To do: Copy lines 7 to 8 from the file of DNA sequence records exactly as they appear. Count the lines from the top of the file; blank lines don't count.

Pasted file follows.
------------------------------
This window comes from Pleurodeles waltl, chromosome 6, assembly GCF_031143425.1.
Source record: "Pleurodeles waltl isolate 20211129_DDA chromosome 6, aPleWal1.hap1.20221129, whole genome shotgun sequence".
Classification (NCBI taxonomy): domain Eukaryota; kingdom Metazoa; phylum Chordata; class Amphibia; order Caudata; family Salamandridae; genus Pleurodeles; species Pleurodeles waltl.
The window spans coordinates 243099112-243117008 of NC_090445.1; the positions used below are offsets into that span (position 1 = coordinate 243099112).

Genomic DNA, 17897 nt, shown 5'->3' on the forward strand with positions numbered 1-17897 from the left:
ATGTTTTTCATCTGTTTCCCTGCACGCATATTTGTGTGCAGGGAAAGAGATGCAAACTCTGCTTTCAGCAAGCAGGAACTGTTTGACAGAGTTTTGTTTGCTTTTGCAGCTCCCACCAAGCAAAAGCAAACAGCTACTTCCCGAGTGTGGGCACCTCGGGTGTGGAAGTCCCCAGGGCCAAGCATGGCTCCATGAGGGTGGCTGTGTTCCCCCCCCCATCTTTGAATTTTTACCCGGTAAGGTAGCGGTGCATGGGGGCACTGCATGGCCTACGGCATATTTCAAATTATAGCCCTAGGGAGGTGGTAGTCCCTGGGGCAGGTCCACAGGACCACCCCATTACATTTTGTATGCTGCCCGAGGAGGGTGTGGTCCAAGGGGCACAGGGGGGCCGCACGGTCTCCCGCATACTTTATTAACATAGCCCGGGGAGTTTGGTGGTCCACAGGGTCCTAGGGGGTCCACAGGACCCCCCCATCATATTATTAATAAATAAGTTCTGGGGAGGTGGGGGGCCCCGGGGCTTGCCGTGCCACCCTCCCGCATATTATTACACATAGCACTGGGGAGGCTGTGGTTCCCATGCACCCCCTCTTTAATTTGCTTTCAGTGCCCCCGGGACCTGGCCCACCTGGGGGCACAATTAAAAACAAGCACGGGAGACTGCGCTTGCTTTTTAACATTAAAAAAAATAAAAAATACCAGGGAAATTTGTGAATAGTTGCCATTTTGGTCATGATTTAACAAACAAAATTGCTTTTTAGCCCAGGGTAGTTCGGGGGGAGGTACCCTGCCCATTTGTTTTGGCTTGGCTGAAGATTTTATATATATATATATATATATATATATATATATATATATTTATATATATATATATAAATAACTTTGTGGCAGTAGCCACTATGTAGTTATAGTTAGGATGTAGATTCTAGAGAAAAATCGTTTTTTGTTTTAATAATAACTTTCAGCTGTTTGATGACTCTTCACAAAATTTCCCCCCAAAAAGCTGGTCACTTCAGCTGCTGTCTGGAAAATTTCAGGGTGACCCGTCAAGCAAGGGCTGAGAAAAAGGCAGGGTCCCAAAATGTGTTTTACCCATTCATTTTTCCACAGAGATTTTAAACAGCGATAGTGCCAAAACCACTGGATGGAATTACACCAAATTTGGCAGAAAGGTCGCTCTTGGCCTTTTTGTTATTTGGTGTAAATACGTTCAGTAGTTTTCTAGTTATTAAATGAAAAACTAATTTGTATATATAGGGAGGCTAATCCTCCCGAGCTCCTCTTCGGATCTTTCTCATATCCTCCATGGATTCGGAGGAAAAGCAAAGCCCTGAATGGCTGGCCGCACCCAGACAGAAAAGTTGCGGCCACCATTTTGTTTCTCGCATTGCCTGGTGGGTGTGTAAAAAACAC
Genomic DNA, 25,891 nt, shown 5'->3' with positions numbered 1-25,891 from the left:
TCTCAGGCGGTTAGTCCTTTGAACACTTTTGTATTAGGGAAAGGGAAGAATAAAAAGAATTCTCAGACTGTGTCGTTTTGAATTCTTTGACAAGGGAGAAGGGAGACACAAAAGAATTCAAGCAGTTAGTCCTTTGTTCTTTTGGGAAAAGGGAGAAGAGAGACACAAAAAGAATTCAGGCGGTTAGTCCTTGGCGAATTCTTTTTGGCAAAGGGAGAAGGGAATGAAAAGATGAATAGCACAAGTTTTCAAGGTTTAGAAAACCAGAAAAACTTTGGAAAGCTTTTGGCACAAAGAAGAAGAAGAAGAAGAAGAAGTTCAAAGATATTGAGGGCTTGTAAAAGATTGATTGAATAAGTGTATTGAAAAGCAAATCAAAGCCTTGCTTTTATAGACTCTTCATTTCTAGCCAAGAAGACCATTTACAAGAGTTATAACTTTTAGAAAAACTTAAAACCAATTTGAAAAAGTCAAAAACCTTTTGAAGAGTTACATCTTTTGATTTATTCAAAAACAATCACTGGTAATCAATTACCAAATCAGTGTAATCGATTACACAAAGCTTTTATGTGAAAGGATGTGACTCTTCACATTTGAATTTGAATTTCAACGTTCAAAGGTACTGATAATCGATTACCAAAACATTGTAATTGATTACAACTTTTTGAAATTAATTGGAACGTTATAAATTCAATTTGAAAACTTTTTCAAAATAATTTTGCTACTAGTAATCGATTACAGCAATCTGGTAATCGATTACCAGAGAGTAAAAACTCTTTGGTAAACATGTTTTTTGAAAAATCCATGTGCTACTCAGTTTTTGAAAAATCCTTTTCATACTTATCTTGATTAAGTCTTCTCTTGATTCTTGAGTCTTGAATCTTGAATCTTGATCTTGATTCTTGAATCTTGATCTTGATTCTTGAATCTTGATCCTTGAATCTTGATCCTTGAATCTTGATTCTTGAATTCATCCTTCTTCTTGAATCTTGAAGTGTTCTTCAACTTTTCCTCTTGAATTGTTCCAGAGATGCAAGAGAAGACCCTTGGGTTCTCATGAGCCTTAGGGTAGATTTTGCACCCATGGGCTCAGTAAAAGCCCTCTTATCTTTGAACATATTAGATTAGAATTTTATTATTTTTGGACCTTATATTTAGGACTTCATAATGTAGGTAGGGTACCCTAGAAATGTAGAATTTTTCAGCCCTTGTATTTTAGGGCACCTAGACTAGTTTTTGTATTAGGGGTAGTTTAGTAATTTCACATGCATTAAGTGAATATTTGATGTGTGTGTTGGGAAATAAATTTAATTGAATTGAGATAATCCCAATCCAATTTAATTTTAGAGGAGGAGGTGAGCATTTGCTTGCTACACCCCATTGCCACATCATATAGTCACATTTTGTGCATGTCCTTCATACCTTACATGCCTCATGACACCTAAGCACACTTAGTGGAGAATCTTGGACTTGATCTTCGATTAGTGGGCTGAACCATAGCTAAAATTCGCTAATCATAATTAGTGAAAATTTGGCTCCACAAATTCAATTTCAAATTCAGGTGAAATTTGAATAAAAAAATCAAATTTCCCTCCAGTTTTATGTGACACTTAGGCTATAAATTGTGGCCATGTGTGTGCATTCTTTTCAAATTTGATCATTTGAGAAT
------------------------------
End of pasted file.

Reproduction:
Genomic DNA, 25,891 nt, shown 5'->3' with positions numbered 1-25,891 from the left:
TCTCAGGCGGTTAGTCCTTTGAACACTTTTGTATTAGGGAAAGGGAAGAATAAAAAGAATTCTCAGACTGTGTCGTTTTGAATTCTTTGACAAGGGAGAAGGGAGACACAAAAGAATTCAAGCAGTTAGTCCTTTGTTCTTTTGGGAAAAGGGAGAAGAGAGACACAAAAAGAATTCAGGCGGTTAGTCCTTGGCGAATTCTTTTTGGCAAAGGGAGAAGGGAATGAAAAGATGAATAGCACAAGTTTTCAAGGTTTAGAAAACCAGAAAAACTTTGGAAAGCTTTTGGCACAAAGAAGAAGAAGAAGAAGAAGAAGTTCAAAGATATTGAGGGCTTGTAAAAGATTGATTGAATAAGTGTATTGAAAAGCAAATCAAAGCCTTGCTTTTATAGACTCTTCATTTCTAGCCAAGAAGACCATTTACAAGAGTTATAACTTTTAGAAAAACTTAAAACCAATTTGAAAAAGTCAAAAACCTTTTGAAGAGTTACATCTTTTGATTTATTCAAAAACAATCACTGGTAATCAATTACCAAATCAGTGTAATCGATTACACAAAGCTTTTATGTGAAAGGATGTGACTCTTCACATTTGAATTTGAATTTCAACGTTCAAAGGTACTGATAATCGATTACCAAAACATTGTAATTGATTACAACTTTTTGAAATTAATTGGAACGTTATAAATTCAATTTGAAAACTTTTTCAAAATAATTTTGCTACTAGTAATCGATTACAGCAATCTGGTAATCGATTACCAGAGAGTAAAAACTCTTTGGTAAACATGTTTTTTGAAAAATCCATGTGCTACTCAGTTTTTGAAAAATCCTTTTCATACTTATCTTGATTAAGTCTTCTCTTGATTCTTGAGTCTTGAATCTTGAATCTTGATCTTGATTCTTGAATCTTGATCTTGATTCTTGAATCTTGATCCTTGAATCTTGATCCTTGAATCTTGATTCTTGAATTCATCCTTCTTCTTGAATCTTGAAGTGTTCTTCAACTTTTCCTCTTGAATTGTTCCAGAGATGCAAGAGAAGACCCTTGGGTTCTCATGAGCCTTAGGGTAGATTTTGCACCCATGGGCTCAGTAAAAGCCCTCTTATCTTTGAACATATTAGATTAGAATTTTATTATTTTTGGACCTTATATTTAGGACTTCATAATGTAGGTAGGGTACCCTAGAAATGTAGAATTTTTCAGCCCTTGTATTTTAGGGCACCTAGACTAGTTTTTGTATTAGGGGTAGTTTAGTAATTTCACATGCATTAAGTGAATATTTGATGTGTGTGTTGGGAAATAAATTTAATTGAATTGAGATAATCCCAATCCAATTTAATTTTAGAGGAGGAGGTGAGCATTTGCTTGCTACACCCCATTGCCACATCATATAGTCACATTTTGTGCATGTCCTTCATACCTTACATGCCTCATGACACCTAAGCACACTTAGTGGAGAATCTTGGACTTGATCTTCGATTAGTGGGCTGAACCATAGCTAAAATTCGCTAATCATAATTAGTGAAAATTTGGCTCCACAAATTCAATTTCAAATTCAGGTGAAATTTGAATAAAAAAATCAAATTTCCCTCCAGTTTTATGTGACACTTAGGCTATAAATTGTGGCCATGTGTGTGCATTCTTTTCAAATTTGATCATTTGAGAAT